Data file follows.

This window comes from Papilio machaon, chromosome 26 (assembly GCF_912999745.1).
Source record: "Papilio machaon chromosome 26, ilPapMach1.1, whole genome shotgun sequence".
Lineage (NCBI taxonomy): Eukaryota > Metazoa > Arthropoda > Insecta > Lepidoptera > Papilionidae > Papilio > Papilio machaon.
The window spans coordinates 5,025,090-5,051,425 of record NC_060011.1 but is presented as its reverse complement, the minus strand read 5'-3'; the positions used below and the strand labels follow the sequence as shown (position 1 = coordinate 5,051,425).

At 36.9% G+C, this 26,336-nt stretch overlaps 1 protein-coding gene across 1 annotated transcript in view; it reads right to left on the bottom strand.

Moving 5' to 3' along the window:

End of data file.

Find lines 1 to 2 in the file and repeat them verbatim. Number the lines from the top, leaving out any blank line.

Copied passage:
This window comes from Papilio machaon, chromosome 26 (assembly GCF_912999745.1).
Source record: "Papilio machaon chromosome 26, ilPapMach1.1, whole genome shotgun sequence".